The Legacy: Fate is a very well constructed novel with lots going on: unexpected plot twists, sub-plots combining into incredible climax, complex characters evolving on different levels, etc. The book starts with a short prologue which immediately throws the reader in the action, promising a thrilling and entertaining story. The language is fluid and makes for a quick read. Moreover, the pronoun you is used to address an implied reader in a quite light and witty dialog-like style. The novel is written through the eyes of an alien, with an internal focalization. This allows several powerful things. First, a lot of suspense is created as the reader discovers what happens at the same time as the protagonist. Then, a funny level is added to the story with the alien’s misunderstanding of Earthlings’ manners and jokes. More importantly, this particular narrator is cleverly used by Mrs Atcheson to criticize some human practices (such as hunting, for instance). The alien’s viewpoint is also an interesting device to defamiliarize certain common things. Money, for example, is referred to as “thin paper used in trades.” Earth’s description through alien eyes at the beginning of the novel is very striking as well. One more strength of this brilliant novel is the great intertextuality. One cannot read Alex’s exploits without thinking of Superman. A lot of historical events are also quickly mentioned to give some background to the novel and to enrich the character of Alex. There are, however, little reproaches that could be addressed to Mrs Atcheson about Fate. The most important one would be the projection of Earth traditions on her alien protagonist (he prays God, wears a wedding ring, etc.). Another negative point is that of the missing parental advisory. Indeed, the novel contains some swearing and sex scenes, but the reader has no way to know it before actually reading those scenes. Besides, these sexual encounters are almost the only descriptions of the protagonists’ relationship. The final combat scene is also slightly disappointing as its main focus is somewhat displaced from the main narrative (but I won’t say more, I wouldn’t want to spoil it for you). The Legacy: Fate could also have done with a little more editing, but it is nevertheless a very clever novel which surprises by how well very different things—ravaging weather, aliens, vampires, and crime—are brought together. And what is most astounding is that it actually works; everything incredibly fits together despite the different genres.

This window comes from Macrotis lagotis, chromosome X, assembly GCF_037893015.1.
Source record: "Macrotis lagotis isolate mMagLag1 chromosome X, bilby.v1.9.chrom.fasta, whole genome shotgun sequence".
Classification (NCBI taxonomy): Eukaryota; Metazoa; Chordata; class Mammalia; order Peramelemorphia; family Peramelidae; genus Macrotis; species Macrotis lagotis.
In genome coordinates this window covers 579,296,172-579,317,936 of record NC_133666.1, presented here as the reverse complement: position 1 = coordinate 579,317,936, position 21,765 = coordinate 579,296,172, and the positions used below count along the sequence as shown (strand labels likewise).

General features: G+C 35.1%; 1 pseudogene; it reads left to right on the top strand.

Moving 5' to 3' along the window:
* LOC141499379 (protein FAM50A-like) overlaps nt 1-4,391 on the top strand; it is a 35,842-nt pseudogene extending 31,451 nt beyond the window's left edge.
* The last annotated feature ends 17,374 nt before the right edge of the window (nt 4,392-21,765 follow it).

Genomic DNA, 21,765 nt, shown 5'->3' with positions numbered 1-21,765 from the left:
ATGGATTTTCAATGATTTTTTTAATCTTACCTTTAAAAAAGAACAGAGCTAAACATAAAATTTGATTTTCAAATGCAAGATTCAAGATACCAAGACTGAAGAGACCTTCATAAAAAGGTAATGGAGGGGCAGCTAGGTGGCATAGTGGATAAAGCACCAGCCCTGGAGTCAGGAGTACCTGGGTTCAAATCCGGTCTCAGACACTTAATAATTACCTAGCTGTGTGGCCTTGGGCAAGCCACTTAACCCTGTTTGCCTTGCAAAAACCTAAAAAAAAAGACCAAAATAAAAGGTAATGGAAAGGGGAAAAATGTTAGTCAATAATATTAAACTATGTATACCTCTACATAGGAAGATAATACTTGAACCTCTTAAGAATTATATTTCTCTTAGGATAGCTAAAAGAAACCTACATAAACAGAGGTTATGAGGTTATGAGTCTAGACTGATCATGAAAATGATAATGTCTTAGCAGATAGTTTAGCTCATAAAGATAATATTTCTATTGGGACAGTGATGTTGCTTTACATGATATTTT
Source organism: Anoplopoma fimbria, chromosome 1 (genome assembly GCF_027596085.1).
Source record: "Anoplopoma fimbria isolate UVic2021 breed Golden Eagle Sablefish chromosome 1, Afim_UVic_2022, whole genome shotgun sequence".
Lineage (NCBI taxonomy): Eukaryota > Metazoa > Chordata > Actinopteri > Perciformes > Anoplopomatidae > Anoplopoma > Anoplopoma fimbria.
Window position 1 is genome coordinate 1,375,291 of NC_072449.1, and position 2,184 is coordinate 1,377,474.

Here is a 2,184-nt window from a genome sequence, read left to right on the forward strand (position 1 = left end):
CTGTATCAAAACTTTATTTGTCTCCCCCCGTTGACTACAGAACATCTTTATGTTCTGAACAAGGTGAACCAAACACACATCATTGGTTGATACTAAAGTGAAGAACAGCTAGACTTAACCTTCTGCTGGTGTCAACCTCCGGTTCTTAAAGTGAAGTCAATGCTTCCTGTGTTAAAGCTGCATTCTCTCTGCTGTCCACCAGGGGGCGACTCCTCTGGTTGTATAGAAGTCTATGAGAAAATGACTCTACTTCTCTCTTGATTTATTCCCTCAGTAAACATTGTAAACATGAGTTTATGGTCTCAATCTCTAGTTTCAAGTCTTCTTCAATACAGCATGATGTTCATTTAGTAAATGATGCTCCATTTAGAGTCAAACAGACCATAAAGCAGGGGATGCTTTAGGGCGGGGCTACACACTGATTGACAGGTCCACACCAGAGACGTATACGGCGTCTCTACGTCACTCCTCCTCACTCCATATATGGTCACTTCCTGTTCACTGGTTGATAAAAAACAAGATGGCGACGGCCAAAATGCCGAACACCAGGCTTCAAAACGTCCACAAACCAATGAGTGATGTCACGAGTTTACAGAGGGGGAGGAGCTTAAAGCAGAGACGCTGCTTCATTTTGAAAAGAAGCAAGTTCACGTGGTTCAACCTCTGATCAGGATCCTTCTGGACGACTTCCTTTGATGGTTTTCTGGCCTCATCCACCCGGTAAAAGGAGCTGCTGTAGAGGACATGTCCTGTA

G. Atcheson writes in the hope to give company to lonely people. As she says herself, “more people than we know are alone. Sometimes it’s by choice, other times it’s due to health reasons. They are stuck at home or in the hospital, and I believe books offer a good way to occupy their time. Our characters become their friends. As an author, we owe them good stories with relatable characters, something that will keep their mind off their everyday struggle.” Mrs Atcheson has this very humane mind (just like her character Alex) which also shows in her love for pets. Not only did she want to be a vet when she was a teenager, but she now owns three dachshunds and two cats. And although she admittedly writes for herself first, she also wants to share her fiction with sci-fi fans. “I hope that others who have a special love for [science-fiction] will be happy to discover there is someone out there who is writing about them. I can’t be the only one, can I?” Indeed she isn’t the only one. G. G. Atcheson writes original and unique stories, with great potential for more perfection and which would deserve a place on your shelf.